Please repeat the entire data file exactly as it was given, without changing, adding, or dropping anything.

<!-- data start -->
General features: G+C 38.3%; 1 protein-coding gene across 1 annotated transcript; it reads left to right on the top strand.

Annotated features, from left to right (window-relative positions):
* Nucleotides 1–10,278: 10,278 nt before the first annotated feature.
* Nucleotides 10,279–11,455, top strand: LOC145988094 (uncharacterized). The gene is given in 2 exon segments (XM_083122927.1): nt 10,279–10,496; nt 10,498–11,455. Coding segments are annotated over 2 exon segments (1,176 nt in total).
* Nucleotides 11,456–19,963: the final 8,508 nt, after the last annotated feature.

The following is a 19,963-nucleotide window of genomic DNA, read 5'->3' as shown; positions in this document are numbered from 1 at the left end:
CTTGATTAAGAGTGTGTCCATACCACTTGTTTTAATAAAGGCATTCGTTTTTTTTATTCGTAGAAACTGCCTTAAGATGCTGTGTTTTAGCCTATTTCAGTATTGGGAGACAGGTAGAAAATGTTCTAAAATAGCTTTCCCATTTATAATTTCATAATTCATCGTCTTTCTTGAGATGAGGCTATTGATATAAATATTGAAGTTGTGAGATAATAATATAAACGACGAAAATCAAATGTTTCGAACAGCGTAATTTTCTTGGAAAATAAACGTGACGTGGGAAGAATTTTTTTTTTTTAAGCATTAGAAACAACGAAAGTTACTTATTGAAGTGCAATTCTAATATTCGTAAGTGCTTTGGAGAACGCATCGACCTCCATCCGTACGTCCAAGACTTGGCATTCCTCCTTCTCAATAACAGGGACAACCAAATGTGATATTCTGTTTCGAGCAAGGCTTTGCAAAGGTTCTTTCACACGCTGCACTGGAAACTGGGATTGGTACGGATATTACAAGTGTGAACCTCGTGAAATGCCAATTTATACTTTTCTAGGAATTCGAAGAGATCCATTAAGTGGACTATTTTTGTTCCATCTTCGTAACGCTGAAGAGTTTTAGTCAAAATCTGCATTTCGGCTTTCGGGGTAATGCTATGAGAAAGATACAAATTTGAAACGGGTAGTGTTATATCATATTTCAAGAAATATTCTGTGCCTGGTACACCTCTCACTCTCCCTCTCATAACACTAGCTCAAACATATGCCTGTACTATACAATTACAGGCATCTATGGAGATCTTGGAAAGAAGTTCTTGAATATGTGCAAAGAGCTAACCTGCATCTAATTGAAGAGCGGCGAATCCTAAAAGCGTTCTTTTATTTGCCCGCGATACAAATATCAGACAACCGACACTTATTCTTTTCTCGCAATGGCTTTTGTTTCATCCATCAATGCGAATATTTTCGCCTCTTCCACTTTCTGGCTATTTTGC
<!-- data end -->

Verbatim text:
General features: G+C 38.3%; 1 protein-coding gene across 1 annotated transcript; it reads left to right on the top strand.

Annotated features, from left to right (window-relative positions):
* Nucleotides 1–10,278: 10,278 nt before the first annotated feature.
* Nucleotides 10,279–11,455, top strand: LOC145988094 (uncharacterized). The gene is given in 2 exon segments (XM_083122927.1): nt 10,279–10,496; nt 10,498–11,455. Coding segments are annotated over 2 exon segments (1,176 nt in total).
* Nucleotides 11,456–19,963: the final 8,508 nt, after the last annotated feature.

The following is a 19,963-nucleotide window of genomic DNA, read 5'->3' as shown; positions in this document are numbered from 1 at the left end:
CTTGATTAAGAGTGTGTCCATACCACTTGTTTTAATAAAGGCATTCGTTTTTTTTATTCGTAGAAACTGCCTTAAGATGCTGTGTTTTAGCCTATTTCAGTATTGGGAGACAGGTAGAAAATGTTCTAAAATAGCTTTCCCATTTATAATTTCATAATTCATCGTCTTTCTTGAGATGAGGCTATTGATATAAATATTGAAGTTGTGAGATAATAATATAAACGACGAAAATCAAATGTTTCGAACAGCGTAATTTTCTTGGAAAATAAACGTGACGTGGGAAGAATTTTTTTTTTTTAAGCATTAGAAACAACGAAAGTTACTTATTGAAGTGCAATTCTAATATTCGTAAGTGCTTTGGAGAACGCATCGACCTCCATCCGTACGTCCAAGACTTGGCATTCCTCCTTCTCAATAACAGGGACAACCAAATGTGATATTCTGTTTCGAGCAAGGCTTTGCAAAGGTTCTTTCACACGCTGCACTGGAAACTGGGATTGGTACGGATATTACAAGTGTGAACCTCGTGAAATGCCAATTTATACTTTTCTAGGAATTCGAAGAGATCCATTAAGTGGACTATTTTTGTTCCATCTTCGTAACGCTGAAGAGTTTTAGTCAAAATCTGCATTTCGGCTTTCGGGGTAATGCTATGAGAAAGATACAAATTTGAAACGGGTAGTGTTATATCATATTTCAAGAAATATTCTGTGCCTGGTACACCTCTCACTCTCCCTCTCATAACACTAGCTCAAACATATGCCTGTACTATACAATTACAGGCATCTATGGAGATCTTGGAAAGAAGTTCTTGAATATGTGCAAAGAGCTAACCTGCATCTAATTGAAGAGCGGCGAATCCTAAAAGCGTTCTTTTATTTGCCCGCGATACAAATATCAGACAACCGACACTTATTCTTTTCTCGCAATGGCTTTTGTTTCATCCATCAATGCGAATATTTTCGCCTCTTCCACTTTCTGGCTATTTTGC